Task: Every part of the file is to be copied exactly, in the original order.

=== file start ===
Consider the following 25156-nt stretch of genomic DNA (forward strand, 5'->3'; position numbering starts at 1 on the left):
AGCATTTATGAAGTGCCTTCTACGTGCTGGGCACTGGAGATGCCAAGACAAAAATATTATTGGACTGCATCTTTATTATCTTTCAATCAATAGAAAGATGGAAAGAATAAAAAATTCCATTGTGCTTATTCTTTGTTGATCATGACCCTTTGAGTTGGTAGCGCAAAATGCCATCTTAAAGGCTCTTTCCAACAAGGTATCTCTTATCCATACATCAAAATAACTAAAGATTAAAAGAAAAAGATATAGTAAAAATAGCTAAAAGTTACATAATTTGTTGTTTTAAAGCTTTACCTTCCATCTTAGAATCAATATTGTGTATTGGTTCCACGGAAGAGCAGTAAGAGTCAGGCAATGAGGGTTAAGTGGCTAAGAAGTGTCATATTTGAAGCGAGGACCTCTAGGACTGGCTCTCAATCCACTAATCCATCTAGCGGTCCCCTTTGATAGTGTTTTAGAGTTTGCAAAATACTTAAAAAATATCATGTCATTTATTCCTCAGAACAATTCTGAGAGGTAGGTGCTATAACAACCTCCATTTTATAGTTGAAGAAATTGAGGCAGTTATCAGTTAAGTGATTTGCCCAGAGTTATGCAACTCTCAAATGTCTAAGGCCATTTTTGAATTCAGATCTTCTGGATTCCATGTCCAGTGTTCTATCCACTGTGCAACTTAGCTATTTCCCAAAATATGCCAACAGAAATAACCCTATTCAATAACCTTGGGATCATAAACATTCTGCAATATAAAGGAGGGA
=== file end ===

Consider the following 25156-nt stretch of genomic DNA (forward strand, 5'->3'; position numbering starts at 1 on the left):
AGCATTTATGAAGTGCCTTCTACGTGCTGGGCACTGGAGATGCCAAGACAAAAATATTATTGGACTGCATCTTTATTATCTTTCAATCAATAGAAAGATGGAAAGAATAAAAAATTCCATTGTGCTTATTCTTTGTTGATCATGACCCTTTGAGTTGGTAGCGCAAAATGCCATCTTAAAGGCTCTTTCCAACAAGGTATCTCTTATCCATACATCAAAATAACTAAAGATTAAAAGAAAAAGATATAGTAAAAATAGCTAAAAGTTACATAATTTGTTGTTTTAAAGCTTTACCTTCCATCTTAGAATCAATATTGTGTATTGGTTCCACGGAAGAGCAGTAAGAGTCAGGCAATGAGGGTTAAGTGGCTAAGAAGTGTCATATTTGAAGCGAGGACCTCTAGGACTGGCTCTCAATCCACTAATCCATCTAGCGGTCCCCTTTGATAGTGTTTTAGAGTTTGCAAAATACTTAAAAAATATCATGTCATTTATTCCTCAGAACAATTCTGAGAGGTAGGTGCTATAACAACCTCCATTTTATAGTTGAAGAAATTGAGGCAGTTATCAGTTAAGTGATTTGCCCAGAGTTATGCAACTCTCAAATGTCTAAGGCCATTTTTGAATTCAGATCTTCTGGATTCCATGTCCAGTGTTCTATCCACTGTGCAACTTAGCTATTTCCCAAAATATGCCAACAGAAATAACCCTATTCAATAACCTTGGGATCATAAACATTCTGCAATATAAAGGAGGGA